“He has been someone who has sort of caught everyone’s eye here,” said one international scout. “He was supposed to be a long-term project, but he has come out and shown a lot of improvement since he was drafted. He has the usual things he needs to do, like (improving) his jump shot, like getting bigger, adding some muscle. But he is very athletic for his size (6-11, 255), he runs the floor so well, he is tough, he holds his own against older guys and he has good hands and footwork inside. He’s come a long way, defensively, too.”

Austin Ainge was positively glowing about the kid in a recent interview. (via the Globe)

"He just turned 20 in January, and he punishes grown men physically," said Celtics director of player personnel Austin Ainge. "He hits hard and he's a physical presence out there. As much as I loved Ante and believed in him, I was surprised how much success he had this early in Euroleague."

It would seem that he’ll have a spot in the Celtics rotation next year and his talent set could be just what the doctor ordered.

#31 & #35 traded for future Clippers pick

This trade seems pretty simple on the surface but in the details it is very complex due to multiple owed picks, pick protections, and the Stepien Rule. I conferred with Lucas Hann (Clippers blogger) and it boils down to this.

The Clippers will be making the playoffs this year so their 2017 pick will go to either Orlando or Toronto. That frees up their 2019 (lottery protected) pick to go to the Celtics. Barring a massive meltdown, that pick should be in the 20’s. If for some reason they lose all their free agents and Doc Rivers trades himself to another team and they fall into the lottery in 2019, that pick would roll over to 2020. If the team is still in the lottery, the pick becomes a 2nd rounder.

So basically Ainge traded 2 early 2nd rounders that he couldn’t fit on the roster for a pick that should end up being a late 1st rounder in a couple years. That’s decent value.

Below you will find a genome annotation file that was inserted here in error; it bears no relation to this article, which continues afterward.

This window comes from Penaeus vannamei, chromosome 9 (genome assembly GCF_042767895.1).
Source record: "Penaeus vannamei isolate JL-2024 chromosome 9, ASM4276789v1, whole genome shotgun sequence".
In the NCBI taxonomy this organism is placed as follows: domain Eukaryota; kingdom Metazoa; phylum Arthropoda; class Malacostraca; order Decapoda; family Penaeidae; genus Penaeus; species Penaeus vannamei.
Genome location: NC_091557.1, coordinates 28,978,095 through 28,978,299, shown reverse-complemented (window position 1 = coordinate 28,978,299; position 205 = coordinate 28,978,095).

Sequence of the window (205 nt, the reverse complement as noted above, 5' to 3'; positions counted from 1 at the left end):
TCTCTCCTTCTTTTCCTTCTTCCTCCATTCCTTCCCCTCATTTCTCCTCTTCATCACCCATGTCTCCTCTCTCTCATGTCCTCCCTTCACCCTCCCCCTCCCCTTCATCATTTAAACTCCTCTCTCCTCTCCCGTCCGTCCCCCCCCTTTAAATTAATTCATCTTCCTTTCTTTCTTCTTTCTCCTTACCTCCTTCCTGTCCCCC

#45 - Demetrius Jackson

Jackson was projected by some to be a 1st round pick, so he seemed to be a good value where he was selected. In limited minutes this year Jackson has shown flashes of ball handling and passing ability but also seems very raw. He also happens to be buried at the deepest position on the roster so there’s no surprise that he’s spent much of his time this year at the end of the bench and in Maine. The Celtics see something in him though, because he was signed to a 4 year, non-guaranteed, team-friendly contract. Basically, if the Celtics trade multiple guards, he’s a cheap, deep bench option to keep around.

#51 - Ben Bentil

The offensive minded Bentil apparently didn’t show enough defense in summer league and wasn’t willing to spend a season stashed overseas so he was waived. He’s since bounced around between the D-League, China, and 10 day contracts with the Pacers and Mavericks. This deep in the 2nd round you take a chance on a guy and see if it pans out. This one didn’t.

#58 - Abdel Nader

On the flipside, sometimes you get more than you bargained for at the end of the draft (see Isaiah Thomas). Nader doesn’t appear to have IT4 kind of upside but he wowed everyone in the Summer League with his steady production and has had a solid season in Maine with the Red Claws. Expect him to make a return appearance this summer and a long look in training camp in the Fall.

Recap

Currently Jaylen Brown is playing critical rotation minutes and has a bright future. Yabusele, Zizic, Jackson, and Nader have each gotten valuable developmental minutes while taking up only one roster spot (Jackson). Also, the C’s are owed a future 1st from the Clippers. Nobody can be sure how these guys will develop and/or translate to the NBA game, but so far it seems like a good haul.

One big criticism of Danny Ainge decision to stand pat this summer was that the value of his assets would diminish once picks turned into actual players. So far, it seems like the cumulative value of those picks has only increased in the last 9 months. At least in theory. The true test is when they either play meaningful minutes for the Celtics or get packaged in a trade.